Precooking apples takes a little more time, but it eliminates the need for a thickener, because all the juices flow out of the apples when cooked.  As they continue to cook, some of the apple juices are absorbed back into the apples, intensifying the apple flavor.  It makes for a really good pie.  Instead of making Linda’s homemade caramel sauce, I opted to open a jar of Smucker’s Special Recipe Butterscotch Caramel Sauce.  Because the apples in the filling are not overly sweet, the very sweet crumb topping does not overpower the apples, and a bit of caramel sauce really takes the pie over the top. 

A crispy, crunchy, sweet crumb topping over slightly sweet and tangy apple filling, topped with rich and sweet caramel sauce -- this pie is a winner, and one that I would gladly make again.

Caramel Apple Crumb Pie
Inspired by Grandma Ferrell’s Caramel Apple Pie
Rating:  9.5 out of 10
Click for Printable Page

1 (9”) deep dish pie crust, homemade or store-bought

Crumb Topping: 
3/4 cup white whole wheat flour
1/4 cup old-fashioned (5-minute) oats
2/3 cup white sugar
1/4 tsp. sea salt
1/2 cup (1 stick) butter, soft

Combine all ingredients in a bowl and mix by hand or with a pastry blender until crumbly.  Set aside.

5 large Rome apples, peeled, cored, quartered, cut into wedges
1-1/4 cups frozen apple juice concentrate, thawed
2 Tbsp. butter
1 tsp. cinnamon
1 tsp. lemon juice
1/4 tsp. sea salt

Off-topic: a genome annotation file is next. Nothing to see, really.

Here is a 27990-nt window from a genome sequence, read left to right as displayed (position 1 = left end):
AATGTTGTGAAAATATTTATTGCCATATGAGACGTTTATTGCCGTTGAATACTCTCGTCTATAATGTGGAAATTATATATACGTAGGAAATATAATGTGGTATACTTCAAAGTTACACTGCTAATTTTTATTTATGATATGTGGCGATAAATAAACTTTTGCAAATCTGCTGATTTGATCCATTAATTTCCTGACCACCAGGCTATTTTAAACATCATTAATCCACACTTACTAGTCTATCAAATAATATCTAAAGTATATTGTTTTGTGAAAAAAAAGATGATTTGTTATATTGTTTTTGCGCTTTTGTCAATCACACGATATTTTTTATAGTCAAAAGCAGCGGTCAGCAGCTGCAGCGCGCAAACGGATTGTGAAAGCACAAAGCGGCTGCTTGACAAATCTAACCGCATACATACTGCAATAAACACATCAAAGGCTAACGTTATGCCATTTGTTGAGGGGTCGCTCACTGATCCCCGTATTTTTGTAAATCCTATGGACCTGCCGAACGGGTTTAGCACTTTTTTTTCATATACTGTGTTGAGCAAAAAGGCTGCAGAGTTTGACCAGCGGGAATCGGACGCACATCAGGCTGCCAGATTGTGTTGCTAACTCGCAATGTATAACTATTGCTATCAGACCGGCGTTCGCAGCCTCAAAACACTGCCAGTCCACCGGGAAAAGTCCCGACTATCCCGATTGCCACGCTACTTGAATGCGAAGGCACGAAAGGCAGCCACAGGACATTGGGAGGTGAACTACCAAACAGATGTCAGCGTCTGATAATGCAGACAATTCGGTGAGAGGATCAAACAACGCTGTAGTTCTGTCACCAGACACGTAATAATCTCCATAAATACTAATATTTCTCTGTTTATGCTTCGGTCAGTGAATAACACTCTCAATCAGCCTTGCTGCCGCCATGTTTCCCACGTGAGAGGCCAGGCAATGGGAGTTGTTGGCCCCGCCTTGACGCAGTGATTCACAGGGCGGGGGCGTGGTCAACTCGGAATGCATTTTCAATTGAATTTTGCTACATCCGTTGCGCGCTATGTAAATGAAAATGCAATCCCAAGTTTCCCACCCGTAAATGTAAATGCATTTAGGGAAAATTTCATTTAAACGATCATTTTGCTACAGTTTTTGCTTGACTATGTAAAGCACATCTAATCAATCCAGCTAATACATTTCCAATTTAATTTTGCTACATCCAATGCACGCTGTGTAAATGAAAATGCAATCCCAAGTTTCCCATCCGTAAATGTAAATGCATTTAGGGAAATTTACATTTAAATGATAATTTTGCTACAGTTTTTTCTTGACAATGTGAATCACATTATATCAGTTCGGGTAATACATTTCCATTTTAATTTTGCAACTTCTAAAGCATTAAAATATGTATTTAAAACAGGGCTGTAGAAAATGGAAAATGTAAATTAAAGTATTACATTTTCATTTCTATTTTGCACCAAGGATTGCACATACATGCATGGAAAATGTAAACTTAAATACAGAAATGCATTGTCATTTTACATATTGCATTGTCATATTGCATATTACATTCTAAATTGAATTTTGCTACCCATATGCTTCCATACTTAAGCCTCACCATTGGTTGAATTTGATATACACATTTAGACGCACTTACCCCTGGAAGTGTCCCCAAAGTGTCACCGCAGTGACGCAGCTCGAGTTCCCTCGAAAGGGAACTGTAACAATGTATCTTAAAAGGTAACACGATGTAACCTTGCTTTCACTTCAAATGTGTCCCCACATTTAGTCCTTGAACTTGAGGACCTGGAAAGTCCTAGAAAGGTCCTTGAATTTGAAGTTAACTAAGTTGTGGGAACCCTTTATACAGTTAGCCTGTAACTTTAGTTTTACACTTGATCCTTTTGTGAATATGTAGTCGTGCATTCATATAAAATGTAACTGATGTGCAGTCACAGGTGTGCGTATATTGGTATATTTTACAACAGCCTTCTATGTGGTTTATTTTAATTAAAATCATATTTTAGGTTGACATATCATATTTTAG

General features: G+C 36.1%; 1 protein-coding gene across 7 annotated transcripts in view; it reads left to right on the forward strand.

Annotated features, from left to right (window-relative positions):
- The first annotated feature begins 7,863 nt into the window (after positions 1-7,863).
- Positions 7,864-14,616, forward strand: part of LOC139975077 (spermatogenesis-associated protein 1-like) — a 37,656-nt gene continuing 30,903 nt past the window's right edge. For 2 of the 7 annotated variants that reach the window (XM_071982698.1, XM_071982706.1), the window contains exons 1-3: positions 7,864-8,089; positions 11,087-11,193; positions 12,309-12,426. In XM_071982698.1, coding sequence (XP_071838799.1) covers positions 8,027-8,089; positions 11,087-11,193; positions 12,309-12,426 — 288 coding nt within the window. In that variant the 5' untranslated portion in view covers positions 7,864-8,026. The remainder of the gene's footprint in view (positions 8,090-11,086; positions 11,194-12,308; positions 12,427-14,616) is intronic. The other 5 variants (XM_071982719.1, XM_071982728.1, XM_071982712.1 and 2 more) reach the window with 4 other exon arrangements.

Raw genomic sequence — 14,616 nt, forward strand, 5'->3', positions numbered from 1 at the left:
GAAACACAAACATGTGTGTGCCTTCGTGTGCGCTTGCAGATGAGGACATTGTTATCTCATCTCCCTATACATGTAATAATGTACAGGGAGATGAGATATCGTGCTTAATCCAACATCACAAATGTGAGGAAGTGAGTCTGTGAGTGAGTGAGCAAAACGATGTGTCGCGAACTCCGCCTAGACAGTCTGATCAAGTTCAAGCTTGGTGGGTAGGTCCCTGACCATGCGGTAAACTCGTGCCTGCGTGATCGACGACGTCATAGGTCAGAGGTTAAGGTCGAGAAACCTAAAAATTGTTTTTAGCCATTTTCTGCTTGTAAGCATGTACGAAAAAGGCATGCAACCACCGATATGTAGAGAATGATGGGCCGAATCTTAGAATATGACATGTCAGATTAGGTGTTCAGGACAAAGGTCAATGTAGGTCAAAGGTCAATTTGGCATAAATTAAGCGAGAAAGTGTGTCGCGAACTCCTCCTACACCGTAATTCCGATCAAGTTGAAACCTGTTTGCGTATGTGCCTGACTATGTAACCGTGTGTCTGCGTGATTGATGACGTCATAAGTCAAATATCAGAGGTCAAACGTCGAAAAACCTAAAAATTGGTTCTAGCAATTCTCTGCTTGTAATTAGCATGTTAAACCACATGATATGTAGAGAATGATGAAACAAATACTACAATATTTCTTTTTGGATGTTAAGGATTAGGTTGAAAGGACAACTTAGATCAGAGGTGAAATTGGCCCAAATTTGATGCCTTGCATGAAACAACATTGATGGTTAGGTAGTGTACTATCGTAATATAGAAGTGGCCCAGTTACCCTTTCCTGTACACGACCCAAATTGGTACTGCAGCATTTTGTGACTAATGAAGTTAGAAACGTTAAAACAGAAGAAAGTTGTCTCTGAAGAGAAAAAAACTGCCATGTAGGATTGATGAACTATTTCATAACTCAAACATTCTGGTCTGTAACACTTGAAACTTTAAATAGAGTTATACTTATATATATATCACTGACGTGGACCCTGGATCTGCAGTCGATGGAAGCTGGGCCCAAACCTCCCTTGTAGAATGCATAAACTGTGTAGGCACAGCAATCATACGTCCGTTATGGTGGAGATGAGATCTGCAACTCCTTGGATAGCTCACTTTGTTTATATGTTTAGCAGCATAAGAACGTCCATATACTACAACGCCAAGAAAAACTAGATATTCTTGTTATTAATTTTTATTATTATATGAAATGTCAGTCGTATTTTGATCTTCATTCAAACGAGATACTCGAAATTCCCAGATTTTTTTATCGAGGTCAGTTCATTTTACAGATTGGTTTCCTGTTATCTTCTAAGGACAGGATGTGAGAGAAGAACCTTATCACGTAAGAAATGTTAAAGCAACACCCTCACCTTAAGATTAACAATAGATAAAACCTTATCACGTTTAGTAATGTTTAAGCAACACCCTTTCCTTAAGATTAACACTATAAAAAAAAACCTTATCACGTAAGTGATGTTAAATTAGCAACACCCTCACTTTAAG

1 Tbsp. apple brandy
1 dropper liquid Vanilla stevia (or other liquid sweetener equal to about 1 tsp. of sugar + 1/4 tsp. vanilla)

Caramel Sauce: 
Smucker’s Special Recipe Butterscotch Caramel Sauce, or other caramel sauce of choice

Heat oven to 400F.  Combine filling ingredients in 9x12 or larger baking pan.  Bake 25-40 minutes, stirring occasionally, or till apples are barely tender.  Transfer cooked apples to a sheet pan to cool.  Return pan with juices to oven and bake till light syrup forms.  (Time will depend on how juicy your apples were.)  Alternately, you can cook the apples in a large skillet, removing apple wedges as they become tender and cooking the liquid to a syrup.  Either way, scrape the syrup over the cooling apples and toss to combine.  Cool completely, at least one hour, then spoon filling into crust. 

Caramel Apple Pie (7)

Do not put crumb topping on at this time.  Bake pie in lower part of oven 30 minutes.